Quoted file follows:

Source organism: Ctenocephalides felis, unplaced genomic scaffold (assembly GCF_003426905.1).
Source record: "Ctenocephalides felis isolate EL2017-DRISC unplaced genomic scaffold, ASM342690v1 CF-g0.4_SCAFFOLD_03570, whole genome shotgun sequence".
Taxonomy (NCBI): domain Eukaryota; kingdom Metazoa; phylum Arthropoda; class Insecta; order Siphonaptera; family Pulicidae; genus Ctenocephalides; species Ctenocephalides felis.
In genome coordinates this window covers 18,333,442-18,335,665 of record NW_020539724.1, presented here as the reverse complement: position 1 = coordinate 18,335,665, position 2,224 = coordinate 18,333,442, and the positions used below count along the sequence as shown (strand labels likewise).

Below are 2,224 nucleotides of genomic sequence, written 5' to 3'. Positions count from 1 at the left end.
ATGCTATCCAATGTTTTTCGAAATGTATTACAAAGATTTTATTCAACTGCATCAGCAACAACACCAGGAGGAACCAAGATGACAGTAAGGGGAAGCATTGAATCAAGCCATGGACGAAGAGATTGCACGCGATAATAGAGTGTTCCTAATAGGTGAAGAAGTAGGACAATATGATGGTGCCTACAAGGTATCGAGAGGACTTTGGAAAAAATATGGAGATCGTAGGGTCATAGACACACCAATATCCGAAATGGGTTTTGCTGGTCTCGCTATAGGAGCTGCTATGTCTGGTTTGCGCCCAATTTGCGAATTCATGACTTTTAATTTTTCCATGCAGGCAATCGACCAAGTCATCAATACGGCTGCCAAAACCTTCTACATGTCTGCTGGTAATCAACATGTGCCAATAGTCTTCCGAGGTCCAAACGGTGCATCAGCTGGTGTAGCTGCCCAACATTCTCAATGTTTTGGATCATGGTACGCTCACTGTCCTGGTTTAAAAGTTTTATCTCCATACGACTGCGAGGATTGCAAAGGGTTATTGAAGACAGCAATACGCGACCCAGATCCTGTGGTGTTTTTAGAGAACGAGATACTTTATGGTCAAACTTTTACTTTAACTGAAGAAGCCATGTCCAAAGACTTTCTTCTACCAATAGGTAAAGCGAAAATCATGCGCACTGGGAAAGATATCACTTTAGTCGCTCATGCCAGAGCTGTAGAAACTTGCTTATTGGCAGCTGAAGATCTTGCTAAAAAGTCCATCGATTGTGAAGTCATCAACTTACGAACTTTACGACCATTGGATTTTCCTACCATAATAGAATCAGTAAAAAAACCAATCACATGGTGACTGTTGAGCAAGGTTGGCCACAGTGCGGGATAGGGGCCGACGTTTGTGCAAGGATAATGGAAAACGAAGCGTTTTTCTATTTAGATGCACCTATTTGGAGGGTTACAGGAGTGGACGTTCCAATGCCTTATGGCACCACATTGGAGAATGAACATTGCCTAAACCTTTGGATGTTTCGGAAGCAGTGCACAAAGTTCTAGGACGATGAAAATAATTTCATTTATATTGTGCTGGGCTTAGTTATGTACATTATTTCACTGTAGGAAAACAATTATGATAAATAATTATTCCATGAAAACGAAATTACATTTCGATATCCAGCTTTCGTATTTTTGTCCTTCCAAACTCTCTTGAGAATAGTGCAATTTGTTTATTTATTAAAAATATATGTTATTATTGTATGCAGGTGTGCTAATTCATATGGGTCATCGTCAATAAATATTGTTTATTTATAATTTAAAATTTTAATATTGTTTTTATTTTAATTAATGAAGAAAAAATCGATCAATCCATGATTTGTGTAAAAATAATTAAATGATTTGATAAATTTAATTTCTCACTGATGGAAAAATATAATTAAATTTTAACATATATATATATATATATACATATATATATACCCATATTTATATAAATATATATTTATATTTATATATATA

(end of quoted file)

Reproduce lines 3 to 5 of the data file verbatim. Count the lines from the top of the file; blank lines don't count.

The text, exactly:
Taxonomy (NCBI): domain Eukaryota; kingdom Metazoa; phylum Arthropoda; class Insecta; order Siphonaptera; family Pulicidae; genus Ctenocephalides; species Ctenocephalides felis.
In genome coordinates this window covers 18,333,442-18,335,665 of record NW_020539724.1, presented here as the reverse complement: position 1 = coordinate 18,335,665, position 2,224 = coordinate 18,333,442, and the positions used below count along the sequence as shown (strand labels likewise).

Below are 2,224 nucleotides of genomic sequence, written 5' to 3'. Positions count from 1 at the left end.